Tuesday, June 2, 2009
Sparkling sake. That's something new.
Gekkeikan, the world’s best selling producer of sake, sent me a couple bottles of the stuff recently. Zipang is the name. Which, a little internet research tells me, is the name of a twenty-six episode Japanese anime television series, so we kind of know where the product's heart is.
Sparkling sake shouldn't come as such a surprise. Certain restaurants and sommeliers have been pushing sake as a dinnertime wine substitute for years. Sparkling wine—spakling sake. Why not?
The product is "naturally carbonated," and comes in at a very light 7% alcohol. The attached press recommended I try it chilled in a champagne flute, so I popped open a bottle and did so. Simple is the first word that comes to mind. Very simple. The ingredients are rice, water and yeast, and that is what you get. It's a light, fizzy, slightly rice-flavored beverage. The advertised tropical fruits I could not locate (not without having the idea put in my head, anyway).
Frankly, I found the drink dull on it own. Refreshing, probably lovely on a sunny terrace on Spain when I might be thinking of absolutely nothing. But in my kitchen in Brooklyn, dull. So I decided to "zip" it up and make it the base of a Champagne cocktail. Why not? Aren't all new sparkling alcoholic beverages basically chasing after Champagne's tail, anyway?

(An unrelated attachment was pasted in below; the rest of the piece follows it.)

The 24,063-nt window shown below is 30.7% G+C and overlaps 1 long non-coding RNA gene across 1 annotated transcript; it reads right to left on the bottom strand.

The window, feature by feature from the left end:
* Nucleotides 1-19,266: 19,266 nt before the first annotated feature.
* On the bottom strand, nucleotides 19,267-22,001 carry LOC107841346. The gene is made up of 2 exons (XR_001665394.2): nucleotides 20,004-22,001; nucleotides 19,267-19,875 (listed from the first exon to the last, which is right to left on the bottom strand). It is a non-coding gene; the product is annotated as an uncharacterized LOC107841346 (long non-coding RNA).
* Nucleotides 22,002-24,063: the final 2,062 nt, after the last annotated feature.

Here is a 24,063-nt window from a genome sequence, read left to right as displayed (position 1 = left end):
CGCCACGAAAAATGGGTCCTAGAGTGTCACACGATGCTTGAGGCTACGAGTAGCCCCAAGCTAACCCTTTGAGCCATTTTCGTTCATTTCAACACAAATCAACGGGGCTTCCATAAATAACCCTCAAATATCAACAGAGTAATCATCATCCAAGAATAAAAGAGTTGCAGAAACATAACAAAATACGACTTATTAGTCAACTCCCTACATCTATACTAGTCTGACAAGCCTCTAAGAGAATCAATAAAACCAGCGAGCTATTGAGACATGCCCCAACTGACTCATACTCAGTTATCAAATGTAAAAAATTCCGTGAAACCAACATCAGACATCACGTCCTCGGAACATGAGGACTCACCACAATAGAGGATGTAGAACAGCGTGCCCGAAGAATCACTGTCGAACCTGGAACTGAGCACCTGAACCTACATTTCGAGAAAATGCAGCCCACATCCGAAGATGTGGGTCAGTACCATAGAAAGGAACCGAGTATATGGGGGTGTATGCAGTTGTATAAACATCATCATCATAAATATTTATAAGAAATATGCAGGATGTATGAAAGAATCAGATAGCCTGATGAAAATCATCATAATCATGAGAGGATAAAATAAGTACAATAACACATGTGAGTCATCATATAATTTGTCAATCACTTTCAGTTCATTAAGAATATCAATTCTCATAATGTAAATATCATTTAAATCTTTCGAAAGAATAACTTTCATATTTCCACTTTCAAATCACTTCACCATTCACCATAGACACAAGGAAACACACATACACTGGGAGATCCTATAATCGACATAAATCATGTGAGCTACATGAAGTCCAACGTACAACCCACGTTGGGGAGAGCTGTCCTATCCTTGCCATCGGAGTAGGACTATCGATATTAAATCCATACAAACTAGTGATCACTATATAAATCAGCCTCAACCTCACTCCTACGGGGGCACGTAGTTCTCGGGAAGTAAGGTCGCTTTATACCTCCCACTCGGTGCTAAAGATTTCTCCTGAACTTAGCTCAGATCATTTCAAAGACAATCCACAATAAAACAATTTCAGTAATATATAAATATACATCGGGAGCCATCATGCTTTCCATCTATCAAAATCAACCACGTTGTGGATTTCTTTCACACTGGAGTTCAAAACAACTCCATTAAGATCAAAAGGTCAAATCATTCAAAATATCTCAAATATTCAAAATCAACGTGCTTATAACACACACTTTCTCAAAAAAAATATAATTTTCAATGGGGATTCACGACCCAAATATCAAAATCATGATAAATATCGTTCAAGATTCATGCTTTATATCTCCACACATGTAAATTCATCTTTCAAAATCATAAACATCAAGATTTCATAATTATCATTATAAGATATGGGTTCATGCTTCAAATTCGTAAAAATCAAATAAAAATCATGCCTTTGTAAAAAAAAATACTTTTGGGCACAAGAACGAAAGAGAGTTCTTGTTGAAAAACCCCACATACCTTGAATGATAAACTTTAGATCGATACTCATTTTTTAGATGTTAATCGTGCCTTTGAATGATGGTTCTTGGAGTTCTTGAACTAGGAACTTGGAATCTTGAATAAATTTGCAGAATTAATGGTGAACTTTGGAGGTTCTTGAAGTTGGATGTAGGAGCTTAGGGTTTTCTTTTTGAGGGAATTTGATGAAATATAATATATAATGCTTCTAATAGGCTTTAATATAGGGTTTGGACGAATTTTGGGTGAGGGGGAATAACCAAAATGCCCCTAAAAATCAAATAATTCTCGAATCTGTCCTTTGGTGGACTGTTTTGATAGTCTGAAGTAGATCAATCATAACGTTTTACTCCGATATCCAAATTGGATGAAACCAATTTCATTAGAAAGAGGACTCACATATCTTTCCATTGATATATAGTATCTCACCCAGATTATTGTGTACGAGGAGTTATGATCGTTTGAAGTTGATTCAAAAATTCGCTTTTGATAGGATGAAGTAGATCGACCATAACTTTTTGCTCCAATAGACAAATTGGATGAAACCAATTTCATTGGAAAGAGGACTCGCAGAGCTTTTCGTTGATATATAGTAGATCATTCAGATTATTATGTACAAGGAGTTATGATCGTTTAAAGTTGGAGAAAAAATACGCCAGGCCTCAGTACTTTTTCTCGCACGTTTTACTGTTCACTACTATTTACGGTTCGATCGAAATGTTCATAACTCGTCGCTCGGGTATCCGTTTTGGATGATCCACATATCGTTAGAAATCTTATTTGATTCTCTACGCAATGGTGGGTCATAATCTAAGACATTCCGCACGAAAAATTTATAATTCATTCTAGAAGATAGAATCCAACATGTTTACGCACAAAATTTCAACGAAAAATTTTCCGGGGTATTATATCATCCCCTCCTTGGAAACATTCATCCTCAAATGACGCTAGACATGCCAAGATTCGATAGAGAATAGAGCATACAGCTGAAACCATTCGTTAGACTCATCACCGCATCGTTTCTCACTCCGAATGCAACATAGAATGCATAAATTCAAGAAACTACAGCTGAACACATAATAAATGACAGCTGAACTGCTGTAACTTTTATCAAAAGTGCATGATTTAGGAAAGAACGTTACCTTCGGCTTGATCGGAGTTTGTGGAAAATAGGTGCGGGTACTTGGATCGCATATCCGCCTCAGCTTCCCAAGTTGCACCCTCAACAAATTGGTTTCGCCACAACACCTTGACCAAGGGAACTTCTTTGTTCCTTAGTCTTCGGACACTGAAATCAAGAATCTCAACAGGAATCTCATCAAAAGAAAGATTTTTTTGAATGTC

This was much better. A nice change, and I could picture it going lovingly with sushi. A couple problems, though. Zipang doesn't have the bubbles it needs to eat away at that Angostura-saturated sugar cube, so the lump kind of sat down there half-dissolved. Perhaps plain loose sugar might be better in this case.
If I were the Zipang people, and were contemplating going back to the drawing board, I'd think about getting a bit more of a flavor profile and some more fizz into this baby. As it is, though, I can see some mixologists playing around with it nicely. And it might very well become popular with fairer sex. (I hope I offend nobody by saying that.)
Also....hey, whaddaya know—I finished the bottle while typing this.